- Bill Clinton to endorse Charlie Rangel for re-election
- Pfc. Bradley Manning is now Pfc. Chelsea Manning: Court says so
- Secret base U.S. special forces used to train Libyans now under terrorist control: report
- 9th suspect in N.C. kidnapping turns self in to FBI
- L.A. sheriff admits to testing flyover spy program without notifying residents
- Foreign minister vows response if Russians are attacked in Ukraine
- Robert Griffin III to drive pace car before Richmond NASCAR race
- Material on Australian shore examined in jet hunt
- Bomb, shooting in Egypt kills 2 police officers
- Tenn. woman receives two-year sentence for stealing $364K meant for homeless veterans
Bailey gives hint he is considering free agency
Washington Redskins cornerback Champ Bailey needed only two words yesterday to make his strongest statement to date about the possibility he would like to move to another team this offseason.
Bailey was discussing how free agents from other teams might be dissuaded from signing with the Redskins because of the team’s growing track record of futility. Asked whether such thinking makes him less likely to re-sign, he replied, “No comment.”
Meanwhile, coach Steve Spurrier said quarterback Tim Hasselbeck’s poor outing in Sunday’s 27-0 loss to the Dallas Cowboys did not alter plans for Hasselbeck to return as Washington’s backup in 2004. The coach continued to compliment Hasselbeck for how well he has played in general given the short time he has spent with the team.
Bailey is scheduled to be an unrestricted free agent at season’s end, but the Redskins retain a crucial bargaining chip in the franchise tag, which essentially bars Bailey from signing with another club in return for a one-year contract based on the five highest-paid players at his position.
In the preseason, Bailey rejected Washington’s opening contract offer for nine years and $55million. He had at least nine points of contention with the proposal, mostly concerning the amount of money and the manner in which it was scheduled to be paid out.
Now, though, another element appears to have crept into Bailey’s thinking: After five seasons of turmoil and progressively less success in Washington, he simply wants out.
Bailey has become increasingly vocal about key issues this season and less afraid to express controversial points of view. His biggest frustration has been the Redskins’ five defensive coordinators during his tenure, with the distinct possibility that there could be a sixth in six years in 2004.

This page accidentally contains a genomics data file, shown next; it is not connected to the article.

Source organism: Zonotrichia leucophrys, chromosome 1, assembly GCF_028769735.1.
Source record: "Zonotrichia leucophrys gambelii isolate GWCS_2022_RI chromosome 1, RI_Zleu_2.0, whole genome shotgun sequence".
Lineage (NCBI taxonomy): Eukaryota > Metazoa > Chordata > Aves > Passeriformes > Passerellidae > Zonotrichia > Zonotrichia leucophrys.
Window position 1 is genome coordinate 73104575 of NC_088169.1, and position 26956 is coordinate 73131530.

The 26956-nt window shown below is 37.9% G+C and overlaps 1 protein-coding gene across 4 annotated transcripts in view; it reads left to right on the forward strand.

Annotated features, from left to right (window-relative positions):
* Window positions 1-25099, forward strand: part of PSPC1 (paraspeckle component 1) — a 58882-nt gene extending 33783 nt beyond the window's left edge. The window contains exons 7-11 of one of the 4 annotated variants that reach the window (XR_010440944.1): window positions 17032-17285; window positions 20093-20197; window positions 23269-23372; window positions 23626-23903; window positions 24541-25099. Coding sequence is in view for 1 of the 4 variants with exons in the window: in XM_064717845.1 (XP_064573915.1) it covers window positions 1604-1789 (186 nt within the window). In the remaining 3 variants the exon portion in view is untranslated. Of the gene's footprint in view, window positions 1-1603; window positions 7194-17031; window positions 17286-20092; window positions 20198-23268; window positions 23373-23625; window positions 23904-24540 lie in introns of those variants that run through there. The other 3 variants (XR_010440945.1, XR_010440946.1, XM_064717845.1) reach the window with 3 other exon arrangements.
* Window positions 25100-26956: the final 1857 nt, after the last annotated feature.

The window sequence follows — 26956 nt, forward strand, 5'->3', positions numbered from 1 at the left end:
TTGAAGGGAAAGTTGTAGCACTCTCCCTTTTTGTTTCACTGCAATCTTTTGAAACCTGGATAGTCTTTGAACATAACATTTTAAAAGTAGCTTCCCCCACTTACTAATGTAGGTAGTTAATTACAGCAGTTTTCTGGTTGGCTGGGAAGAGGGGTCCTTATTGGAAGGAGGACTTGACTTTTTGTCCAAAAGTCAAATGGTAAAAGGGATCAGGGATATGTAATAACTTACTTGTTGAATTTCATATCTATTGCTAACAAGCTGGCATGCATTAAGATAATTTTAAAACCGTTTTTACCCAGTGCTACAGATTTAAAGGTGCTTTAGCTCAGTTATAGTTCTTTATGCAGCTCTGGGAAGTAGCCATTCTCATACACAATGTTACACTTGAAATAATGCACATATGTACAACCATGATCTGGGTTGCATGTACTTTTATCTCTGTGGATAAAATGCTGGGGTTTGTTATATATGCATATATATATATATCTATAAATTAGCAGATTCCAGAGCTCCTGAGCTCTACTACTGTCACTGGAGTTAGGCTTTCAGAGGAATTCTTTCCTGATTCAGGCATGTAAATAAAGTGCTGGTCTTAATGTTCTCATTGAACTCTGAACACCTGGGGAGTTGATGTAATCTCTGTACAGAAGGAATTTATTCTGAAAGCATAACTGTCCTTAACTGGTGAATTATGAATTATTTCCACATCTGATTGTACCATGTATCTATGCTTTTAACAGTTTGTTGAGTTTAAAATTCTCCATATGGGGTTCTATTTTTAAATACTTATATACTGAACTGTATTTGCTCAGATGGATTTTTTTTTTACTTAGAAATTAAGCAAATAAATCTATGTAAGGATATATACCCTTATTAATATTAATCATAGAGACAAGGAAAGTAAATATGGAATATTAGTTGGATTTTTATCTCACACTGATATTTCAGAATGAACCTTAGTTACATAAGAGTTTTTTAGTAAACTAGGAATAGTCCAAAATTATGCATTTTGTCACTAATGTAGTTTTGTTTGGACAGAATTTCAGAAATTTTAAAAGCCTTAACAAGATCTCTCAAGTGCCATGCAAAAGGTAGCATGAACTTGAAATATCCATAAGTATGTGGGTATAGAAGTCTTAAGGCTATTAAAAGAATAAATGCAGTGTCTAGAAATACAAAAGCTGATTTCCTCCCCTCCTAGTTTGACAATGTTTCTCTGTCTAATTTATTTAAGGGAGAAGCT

The prospect of further change and dicey odds of improvement seem to have Bailey thinking about other NFL clubs as the offseason approaches. He knows that it’s only going to become more difficult for the Redskins to turn things around with each season they get worse.
“It’s hard to get free agents if you’re not winning,” Bailey said. “People want to go win games. … I wouldn’t want to go to an organization where teams are just losing and don’t have potential to win.”
Washington would like to free up salary cap space with the contract of linebacker LaVar Arrington or tackle Chris Samuels this offseason. Such a move would allow the team to put the franchise tag on Bailey, which would act as leverage in talks for a long-term deal, and still pursue pricey fixes for positions like the defensive line.
However, the odds of a deal for Arrington or Samuels are extremely long because the players have little incentive to rewrite the remaining years on their current contracts. Washington might be forced to limit its acquisitions while the tag, which should be in the $6million range, sits on Bailey.
Regarding Hasselbeck, the young passer is trying to regroup after a four-interception outing that generated a passing rating of 0.0. The performance scarcely resembled the way he played in his first three extended NFL outings, the last of which earned his first NFL win and a rating of 128.0.
But Spurrier is sticking by Hasselbeck, at least for now. The coach said Hasselbeck was under a lot of pressure from Cowboys rushers when he completed just six of 26 passes, and he added that receivers weren’t always open, either. Asked whether plans to retain Hasselbeck had changed, Spurrier said, “No.”
“Tim has performed, we think, very well for a young man who came in five, six weeks ago [actually about 7[1/2]] and has played almost four full games now,” Spurrier said. “He’s done pretty well.”
Feds who send arms against ranch families betray American values
- Nevada rancher Cliven Bundy hailed as patriot, ripped as lawless deadbeat
- CARSON: When government looks more like foe than friend
- Pentagon plans to replace flight crews with 'full-time' robots
- America is an oligarchy, not a democracy or republic, university study finds
- Texas is next! AG warns BLM wants 90,000 acres after Bundy ranch standoff
- IRS revokes conservative group's tax-exempt status over anti-Clinton statements: report
- Tactical advantage: Russian military shows off impressive new gear
- Justice Dept.'s new clemency guidelines: Crack offenders most obvious candidates
- Ukraine claims torture by pro-Russian forces on the heels of Biden's stern warning to Moscow
- EDITORIAL: Voting with one's feet shows folly of liberal economic policies
Top 10 handguns in the U.S.
Celebrity deaths in 2014